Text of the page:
It was exhausting, but I couldn’t stop. Every time I stopped long enough to reflect, it was with the painful realization that I was no further along the path of enlightenment than I had been before. There were some good things in my life, and I was helping a lot of people, but it wasn’t enough. I had become identified with the search. I had to keep seeking, have more experiences, go deeper into myself, understand the totality of the universe.
Occasionally I would slow down, drop into my center, and enter the river of being. Still, I wasn’t happy with just being, I was always trying to become more than myself. I was happy as long as I was searching, because as long as I was searching I could continue to feed my fantasies of the ideal world. This ideal was always in the future. The present moment was never enough.
I don’t want to downplay my desire to seek more in life. I have led a useful, creative, varied, and even a fulfilling life in a lot of ways. I have received a lot of life’s gifts, a lot of love, a lot of beauty. As a peace activist, psychotherapist, spiritual teacher, and writer, I have helped a lot of people and contributed to making a better world. But what it always came down to is that it wasn’t enough. Which also meant that I wasn’t enough – not good enough, not loving enough, not accomplished enough, not spiritual enough. If I just had that one more experience, one more tool in my spiritual toolkit…and the whole cycle would repeat itself.
Instead of recognizing the gifts I had already received, I was still focusing on my limitations. Instead of realizing the extraordinary nature of each ordinary moment, I was still trying to turn the seemingly ordinary moments into an extraordinary ideal. I was still seeking perfection.
I came back to India two years ago with the inner awareness that what I was seeking could not be found in the way I was seeking it. As I was talking with a close friend and spiritual brother one day, he felt a strong intuition that I would meet somebody in India who would help me take the final step into enlightenment. I felt the same.
After searching through many ashrams, many gurus, I eventually found my way to Bhagavan’s ashram, along with my wife, Grace, who had also had some extraordinary visions guiding her to come here. We were in Nemam for Amma’s birthday celebration when the first public mukti deeksha was given.
Grace went through an extraordinary transformation, and a few days later, received her enlightenment. I had deeksha at the same time, and later even went through a 5-day enlightenment process. Nothing happened.
Now I was really pissed off at the Universe. “How come Grace gets it, who wasn’t even looking for it, and I don’t, after all my efforts, all my seeking, all my meditating?” I could feel the Universe laughing at me, gently slipping in past all the noise in my mind, “Because she wasn’t seeking, she wasn’t trying, she was ready…”
Six months later I went through a “teacher’s process”. I finally acknowledged that all the long years of seeking were prompted by a sense of self that itself was an illusion! I understood the cosmic joke! The long search was over!
I understood the paradox of seeking. I realized that with all our seeking for enlightenment through the long millennia of human history, we had created a field of struggle around the experience of enlightenment. Now that Bhagavan and Amma’s grace is here, enlightenment is as simple as recognizing that there is no one to get enlightened. That’s all the teaching that is really necessary. Bhagavan’s deeksha does the rest. In all of our efforts to do something, become worthy, pray some more, practice some more, we are simply contributing to this field of struggle, simply catering to this sense of self.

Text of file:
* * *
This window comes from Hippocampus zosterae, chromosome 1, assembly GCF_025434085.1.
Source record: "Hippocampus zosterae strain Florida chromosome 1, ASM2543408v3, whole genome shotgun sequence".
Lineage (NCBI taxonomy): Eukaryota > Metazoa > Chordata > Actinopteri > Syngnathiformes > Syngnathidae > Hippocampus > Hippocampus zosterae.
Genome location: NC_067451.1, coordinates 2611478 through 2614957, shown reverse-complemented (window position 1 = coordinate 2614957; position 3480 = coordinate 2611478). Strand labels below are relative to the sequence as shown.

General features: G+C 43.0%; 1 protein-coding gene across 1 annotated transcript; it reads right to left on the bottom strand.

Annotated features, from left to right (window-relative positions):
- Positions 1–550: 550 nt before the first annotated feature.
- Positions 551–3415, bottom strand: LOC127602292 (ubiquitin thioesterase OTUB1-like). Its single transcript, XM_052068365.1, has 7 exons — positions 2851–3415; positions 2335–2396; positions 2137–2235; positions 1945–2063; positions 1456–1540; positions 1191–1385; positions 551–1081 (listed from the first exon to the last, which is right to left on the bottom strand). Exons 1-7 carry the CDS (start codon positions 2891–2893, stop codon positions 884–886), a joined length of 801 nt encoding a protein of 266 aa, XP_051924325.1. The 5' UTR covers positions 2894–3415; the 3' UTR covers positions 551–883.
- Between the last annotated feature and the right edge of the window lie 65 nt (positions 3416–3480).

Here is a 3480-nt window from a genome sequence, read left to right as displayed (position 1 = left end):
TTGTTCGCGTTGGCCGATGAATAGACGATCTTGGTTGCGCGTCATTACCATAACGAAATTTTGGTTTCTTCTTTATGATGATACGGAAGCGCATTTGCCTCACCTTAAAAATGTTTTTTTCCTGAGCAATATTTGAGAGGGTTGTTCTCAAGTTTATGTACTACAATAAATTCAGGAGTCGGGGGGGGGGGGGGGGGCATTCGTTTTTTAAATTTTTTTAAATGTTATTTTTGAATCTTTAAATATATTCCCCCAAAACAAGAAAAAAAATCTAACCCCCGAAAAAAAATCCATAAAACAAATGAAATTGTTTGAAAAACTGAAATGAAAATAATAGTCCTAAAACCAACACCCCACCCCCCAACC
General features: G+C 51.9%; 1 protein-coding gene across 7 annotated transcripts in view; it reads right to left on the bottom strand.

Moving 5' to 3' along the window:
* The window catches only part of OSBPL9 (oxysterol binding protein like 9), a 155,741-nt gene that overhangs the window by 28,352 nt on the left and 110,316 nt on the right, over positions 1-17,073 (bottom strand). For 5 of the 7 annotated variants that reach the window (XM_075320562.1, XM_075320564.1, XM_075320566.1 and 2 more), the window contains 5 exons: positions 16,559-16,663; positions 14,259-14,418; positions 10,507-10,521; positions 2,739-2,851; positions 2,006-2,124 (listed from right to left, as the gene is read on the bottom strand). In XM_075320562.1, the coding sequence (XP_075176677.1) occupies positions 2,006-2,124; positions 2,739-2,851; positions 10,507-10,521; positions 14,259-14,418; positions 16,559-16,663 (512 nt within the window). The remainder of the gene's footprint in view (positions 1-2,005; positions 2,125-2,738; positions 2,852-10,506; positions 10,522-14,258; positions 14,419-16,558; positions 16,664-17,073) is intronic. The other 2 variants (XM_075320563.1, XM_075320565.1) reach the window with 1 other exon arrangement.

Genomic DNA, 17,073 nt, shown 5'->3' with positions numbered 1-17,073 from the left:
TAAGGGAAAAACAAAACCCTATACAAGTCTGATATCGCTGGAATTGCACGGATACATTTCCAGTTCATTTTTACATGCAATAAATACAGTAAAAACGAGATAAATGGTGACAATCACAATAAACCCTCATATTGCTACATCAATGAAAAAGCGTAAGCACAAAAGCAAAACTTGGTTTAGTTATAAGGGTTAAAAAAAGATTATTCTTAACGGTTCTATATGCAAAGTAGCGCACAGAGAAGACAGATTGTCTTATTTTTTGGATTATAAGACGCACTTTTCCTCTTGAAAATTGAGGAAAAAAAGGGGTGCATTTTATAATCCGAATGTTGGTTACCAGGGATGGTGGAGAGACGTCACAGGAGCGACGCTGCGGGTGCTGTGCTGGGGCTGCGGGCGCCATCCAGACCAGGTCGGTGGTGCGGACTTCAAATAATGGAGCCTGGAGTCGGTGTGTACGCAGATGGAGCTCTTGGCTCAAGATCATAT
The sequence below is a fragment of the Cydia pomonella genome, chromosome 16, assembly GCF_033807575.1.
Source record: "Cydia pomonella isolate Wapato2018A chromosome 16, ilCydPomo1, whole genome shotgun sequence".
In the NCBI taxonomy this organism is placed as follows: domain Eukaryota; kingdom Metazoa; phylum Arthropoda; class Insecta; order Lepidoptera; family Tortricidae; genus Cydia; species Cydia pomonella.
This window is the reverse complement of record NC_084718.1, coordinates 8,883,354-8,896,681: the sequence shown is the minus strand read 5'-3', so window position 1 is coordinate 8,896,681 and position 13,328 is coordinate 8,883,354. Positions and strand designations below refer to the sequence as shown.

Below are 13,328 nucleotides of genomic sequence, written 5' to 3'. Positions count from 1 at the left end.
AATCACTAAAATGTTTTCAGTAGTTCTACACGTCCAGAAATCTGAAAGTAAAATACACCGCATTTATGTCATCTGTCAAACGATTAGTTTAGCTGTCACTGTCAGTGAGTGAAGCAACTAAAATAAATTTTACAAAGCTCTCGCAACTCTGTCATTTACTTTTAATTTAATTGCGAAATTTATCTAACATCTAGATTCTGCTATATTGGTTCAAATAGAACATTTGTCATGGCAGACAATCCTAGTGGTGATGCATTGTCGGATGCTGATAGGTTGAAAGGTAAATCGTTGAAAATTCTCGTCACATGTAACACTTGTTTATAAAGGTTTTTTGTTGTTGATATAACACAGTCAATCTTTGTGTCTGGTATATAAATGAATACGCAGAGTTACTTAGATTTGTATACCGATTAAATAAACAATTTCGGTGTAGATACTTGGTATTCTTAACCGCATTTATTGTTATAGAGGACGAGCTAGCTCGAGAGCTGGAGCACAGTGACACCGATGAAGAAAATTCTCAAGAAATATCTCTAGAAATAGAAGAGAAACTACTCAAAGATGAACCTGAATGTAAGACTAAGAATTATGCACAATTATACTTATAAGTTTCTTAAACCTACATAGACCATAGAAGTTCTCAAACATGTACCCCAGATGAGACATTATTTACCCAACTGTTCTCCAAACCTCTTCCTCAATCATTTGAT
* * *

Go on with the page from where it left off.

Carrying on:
As another great Master once said, “Unless you become like a little child, you will not enter the Kingdom of God.” What does a child do? Is he busy running around trying to squeeze the last drop out of life? Is she desperately trying to change herself so she can fit into some ideal image of what she should or shouldn’t become? No, a child is simply being a child. There is no craving to become something other than what he or she already is.
We all experience jealousy, resentment, anger, hurt, and depression. We all struggle with feelings of worthlessness. We constantly experience judgment towards others and towards self, we are forever looking to others to define our sense of who we are, and we all wish to make ourselves look better than we think we are.
All this is simply the nature of the mind, a mind that we all share in common. Bhagavan tells us that our suffering comes not from having these feelings, but in trying to change them. Our suffering comes from creating an image of ourselves as good, kind, respectable, loving and selfless human beings, calling it our ‘self’, and then constantly fighting with aspects of ourselves that do not fit this image.
The more spiritual we think ourselves to be, the more we fight against everything that does not fit this ideal, assuming somehow that if we only try hard enough, pray enough, do more seva, earn more satkarma…maybe we can change ourselves. It is the same cycle of seeking. We perceive that life is dull and dreary, and are constantly seeking the extraordinary moments, the peak experiences. We perceive that somehow we are not spiritual enough to deserve grace or enlightenment, and constantly run around the treadmill of effort. Meanwhile, all of life is passing by, and we don’t even see it.
It all comes down to accepting who we are, all of it, the good, the bad, and the ugly. This is the gift that Bhagavan gives us. When we see that the self is an illusion, there is no more need to defend ourselves against our own or anybody else’s judgements. Then, the entire universe can flow through us!